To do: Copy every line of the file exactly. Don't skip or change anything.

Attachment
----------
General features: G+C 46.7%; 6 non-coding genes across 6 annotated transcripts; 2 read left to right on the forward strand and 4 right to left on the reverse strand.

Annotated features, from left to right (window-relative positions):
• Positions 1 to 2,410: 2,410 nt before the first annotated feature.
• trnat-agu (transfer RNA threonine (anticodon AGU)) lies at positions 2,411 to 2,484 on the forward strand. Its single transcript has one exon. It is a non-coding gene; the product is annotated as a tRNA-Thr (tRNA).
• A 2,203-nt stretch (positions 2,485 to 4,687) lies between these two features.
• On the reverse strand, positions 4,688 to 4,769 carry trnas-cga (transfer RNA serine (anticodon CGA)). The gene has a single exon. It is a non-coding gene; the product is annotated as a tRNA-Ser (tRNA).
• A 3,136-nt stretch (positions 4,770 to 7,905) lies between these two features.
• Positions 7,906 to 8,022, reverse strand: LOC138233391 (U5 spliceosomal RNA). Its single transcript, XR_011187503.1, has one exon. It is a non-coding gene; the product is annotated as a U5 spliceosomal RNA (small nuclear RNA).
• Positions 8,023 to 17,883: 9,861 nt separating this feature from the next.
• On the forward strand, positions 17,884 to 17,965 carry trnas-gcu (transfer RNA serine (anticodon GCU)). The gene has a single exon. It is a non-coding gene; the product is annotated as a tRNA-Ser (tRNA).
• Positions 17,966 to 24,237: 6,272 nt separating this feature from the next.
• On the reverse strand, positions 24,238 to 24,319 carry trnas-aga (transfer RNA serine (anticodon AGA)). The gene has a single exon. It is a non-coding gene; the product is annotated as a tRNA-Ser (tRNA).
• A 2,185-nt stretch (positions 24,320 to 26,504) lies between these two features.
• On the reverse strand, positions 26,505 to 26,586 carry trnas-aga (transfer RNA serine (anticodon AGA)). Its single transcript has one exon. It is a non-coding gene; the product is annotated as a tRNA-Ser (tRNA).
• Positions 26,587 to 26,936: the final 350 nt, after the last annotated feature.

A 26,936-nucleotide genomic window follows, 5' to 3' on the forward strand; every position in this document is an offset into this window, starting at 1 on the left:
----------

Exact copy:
General features: G+C 46.7%; 6 non-coding genes across 6 annotated transcripts; 2 read left to right on the forward strand and 4 right to left on the reverse strand.

Annotated features, from left to right (window-relative positions):
• Positions 1 to 2,410: 2,410 nt before the first annotated feature.
• trnat-agu (transfer RNA threonine (anticodon AGU)) lies at positions 2,411 to 2,484 on the forward strand. Its single transcript has one exon. It is a non-coding gene; the product is annotated as a tRNA-Thr (tRNA).
• A 2,203-nt stretch (positions 2,485 to 4,687) lies between these two features.
• On the reverse strand, positions 4,688 to 4,769 carry trnas-cga (transfer RNA serine (anticodon CGA)). The gene has a single exon. It is a non-coding gene; the product is annotated as a tRNA-Ser (tRNA).
• A 3,136-nt stretch (positions 4,770 to 7,905) lies between these two features.
• Positions 7,906 to 8,022, reverse strand: LOC138233391 (U5 spliceosomal RNA). Its single transcript, XR_011187503.1, has one exon. It is a non-coding gene; the product is annotated as a U5 spliceosomal RNA (small nuclear RNA).
• Positions 8,023 to 17,883: 9,861 nt separating this feature from the next.
• On the forward strand, positions 17,884 to 17,965 carry trnas-gcu (transfer RNA serine (anticodon GCU)). The gene has a single exon. It is a non-coding gene; the product is annotated as a tRNA-Ser (tRNA).
• Positions 17,966 to 24,237: 6,272 nt separating this feature from the next.
• On the reverse strand, positions 24,238 to 24,319 carry trnas-aga (transfer RNA serine (anticodon AGA)). The gene has a single exon. It is a non-coding gene; the product is annotated as a tRNA-Ser (tRNA).
• A 2,185-nt stretch (positions 24,320 to 26,504) lies between these two features.
• On the reverse strand, positions 26,505 to 26,586 carry trnas-aga (transfer RNA serine (anticodon AGA)). Its single transcript has one exon. It is a non-coding gene; the product is annotated as a tRNA-Ser (tRNA).
• Positions 26,587 to 26,936: the final 350 nt, after the last annotated feature.

A 26,936-nucleotide genomic window follows, 5' to 3' on the forward strand; every position in this document is an offset into this window, starting at 1 on the left: